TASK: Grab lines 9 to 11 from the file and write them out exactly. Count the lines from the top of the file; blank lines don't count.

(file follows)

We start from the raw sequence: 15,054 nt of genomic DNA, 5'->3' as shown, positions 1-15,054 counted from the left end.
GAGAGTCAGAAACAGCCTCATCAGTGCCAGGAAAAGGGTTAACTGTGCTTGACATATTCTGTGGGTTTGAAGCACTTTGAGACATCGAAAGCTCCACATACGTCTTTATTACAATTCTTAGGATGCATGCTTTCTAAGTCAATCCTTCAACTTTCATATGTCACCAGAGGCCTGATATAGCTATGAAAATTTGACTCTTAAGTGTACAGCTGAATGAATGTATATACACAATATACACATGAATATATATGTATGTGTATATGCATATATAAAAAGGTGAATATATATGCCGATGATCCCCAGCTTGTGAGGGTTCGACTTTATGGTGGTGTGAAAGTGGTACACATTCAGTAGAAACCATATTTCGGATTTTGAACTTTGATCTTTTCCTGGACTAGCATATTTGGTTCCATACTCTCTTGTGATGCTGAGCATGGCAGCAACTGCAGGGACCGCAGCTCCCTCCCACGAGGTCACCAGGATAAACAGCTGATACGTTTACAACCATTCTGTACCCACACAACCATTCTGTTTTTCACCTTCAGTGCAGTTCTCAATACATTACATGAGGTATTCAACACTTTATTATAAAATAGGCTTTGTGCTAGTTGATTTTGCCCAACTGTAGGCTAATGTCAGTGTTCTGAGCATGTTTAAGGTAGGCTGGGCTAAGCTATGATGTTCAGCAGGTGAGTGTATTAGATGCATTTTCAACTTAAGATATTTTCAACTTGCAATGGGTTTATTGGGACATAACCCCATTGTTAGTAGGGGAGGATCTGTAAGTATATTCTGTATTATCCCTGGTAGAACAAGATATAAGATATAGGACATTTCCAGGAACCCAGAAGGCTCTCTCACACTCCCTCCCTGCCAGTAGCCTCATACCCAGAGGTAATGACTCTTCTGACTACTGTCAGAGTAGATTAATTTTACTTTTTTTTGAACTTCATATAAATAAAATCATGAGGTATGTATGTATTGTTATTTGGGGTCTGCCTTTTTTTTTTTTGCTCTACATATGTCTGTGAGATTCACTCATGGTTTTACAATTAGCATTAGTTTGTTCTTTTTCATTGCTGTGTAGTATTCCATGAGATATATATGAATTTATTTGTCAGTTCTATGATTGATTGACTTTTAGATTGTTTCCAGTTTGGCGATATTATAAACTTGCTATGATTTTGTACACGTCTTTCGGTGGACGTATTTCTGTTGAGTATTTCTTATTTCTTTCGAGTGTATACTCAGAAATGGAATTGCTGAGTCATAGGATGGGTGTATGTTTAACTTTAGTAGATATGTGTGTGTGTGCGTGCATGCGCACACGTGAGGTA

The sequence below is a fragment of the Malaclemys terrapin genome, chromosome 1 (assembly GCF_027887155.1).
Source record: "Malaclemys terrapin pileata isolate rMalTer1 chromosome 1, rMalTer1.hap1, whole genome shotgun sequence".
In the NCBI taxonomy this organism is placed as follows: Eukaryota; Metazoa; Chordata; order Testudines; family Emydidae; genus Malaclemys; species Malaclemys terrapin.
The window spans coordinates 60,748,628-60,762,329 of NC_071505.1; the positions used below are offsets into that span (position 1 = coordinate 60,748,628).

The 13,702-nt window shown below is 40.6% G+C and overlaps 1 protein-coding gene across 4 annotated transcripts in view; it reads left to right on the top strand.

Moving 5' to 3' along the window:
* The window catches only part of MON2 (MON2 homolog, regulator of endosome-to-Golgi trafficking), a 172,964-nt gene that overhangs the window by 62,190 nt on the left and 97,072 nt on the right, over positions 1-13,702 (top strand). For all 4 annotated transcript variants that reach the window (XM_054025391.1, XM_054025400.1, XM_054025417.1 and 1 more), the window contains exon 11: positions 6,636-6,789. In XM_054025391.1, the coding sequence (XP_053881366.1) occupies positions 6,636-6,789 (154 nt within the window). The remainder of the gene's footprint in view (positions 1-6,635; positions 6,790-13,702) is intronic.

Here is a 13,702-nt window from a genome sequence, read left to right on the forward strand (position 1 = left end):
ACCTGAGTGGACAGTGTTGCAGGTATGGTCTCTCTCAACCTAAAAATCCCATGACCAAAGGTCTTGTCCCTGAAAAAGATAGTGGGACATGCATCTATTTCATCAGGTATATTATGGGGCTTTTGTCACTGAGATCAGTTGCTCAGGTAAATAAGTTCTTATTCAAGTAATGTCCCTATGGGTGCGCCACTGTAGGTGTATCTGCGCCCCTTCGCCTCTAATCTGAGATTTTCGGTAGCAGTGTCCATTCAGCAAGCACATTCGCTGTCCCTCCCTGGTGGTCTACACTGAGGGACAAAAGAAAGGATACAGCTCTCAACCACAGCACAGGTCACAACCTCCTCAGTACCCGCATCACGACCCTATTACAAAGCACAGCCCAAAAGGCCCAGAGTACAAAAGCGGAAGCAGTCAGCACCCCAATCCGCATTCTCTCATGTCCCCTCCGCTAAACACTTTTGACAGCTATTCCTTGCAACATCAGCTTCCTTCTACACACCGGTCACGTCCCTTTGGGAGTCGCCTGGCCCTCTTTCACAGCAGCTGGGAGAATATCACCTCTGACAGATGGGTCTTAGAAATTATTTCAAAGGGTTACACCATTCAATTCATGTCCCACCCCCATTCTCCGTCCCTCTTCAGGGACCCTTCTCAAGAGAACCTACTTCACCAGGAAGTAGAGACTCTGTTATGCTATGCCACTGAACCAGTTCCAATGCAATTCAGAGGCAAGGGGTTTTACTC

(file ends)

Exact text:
* The window catches only part of MON2 (MON2 homolog, regulator of endosome-to-Golgi trafficking), a 172,964-nt gene that overhangs the window by 62,190 nt on the left and 97,072 nt on the right, over positions 1-13,702 (top strand). For all 4 annotated transcript variants that reach the window (XM_054025391.1, XM_054025400.1, XM_054025417.1 and 1 more), the window contains exon 11: positions 6,636-6,789. In XM_054025391.1, the coding sequence (XP_053881366.1) occupies positions 6,636-6,789 (154 nt within the window). The remainder of the gene's footprint in view (positions 1-6,635; positions 6,790-13,702) is intronic.

Here is a 13,702-nt window from a genome sequence, read left to right on the forward strand (position 1 = left end):
ACCTGAGTGGACAGTGTTGCAGGTATGGTCTCTCTCAACCTAAAAATCCCATGACCAAAGGTCTTGTCCCTGAAAAAGATAGTGGGACATGCATCTATTTCATCAGGTATATTATGGGGCTTTTGTCACTGAGATCAGTTGCTCAGGTAAATAAGTTCTTATTCAAGTAATGTCCCTATGGGTGCGCCACTGTAGGTGTATCTGCGCCCCTTCGCCTCTAATCTGAGATTTTCGGTAGCAGTGTCCATTCAGCAAGCACATTCGCTGTCCCTCCCTGGTGGTCTACACTGAGGGACAAAAGAAAGGATACAGCTCTCAACCACAGCACAGGTCACAACCTCCTCAGTACCCGCATCACGACCCTATTACAAAGCACAGCCCAAAAGGCCCAGAGTACAAAAGCGGAAGCAGTCAGCACCCCAATCCGCATTCTCTCATGTCCCCTCCGCTAAACACTTTTGACAGCTATTCCTTGCAACATCAGCTTCCTTCTACACACCGGTCACGTCCCTTTGGGAGTCGCCTGGCCCTCTTTCACAGCAGCTGGGAGAATATCACCTCTGACAGATGGGTCTTAGAAATTATTTCAAAGGGTTACACCATTCAATTCATGTCCCACCCCCATTCTCCGTCCCTCTTCAGGGACCCTTCTCAAGAGAACCTACTTCACCAGGAAGTAGAGACTCTGTTATGCTATGCCACTGAACCAGTTCCAATGCAATTCAGAGGCAAGGGGTTTTACTC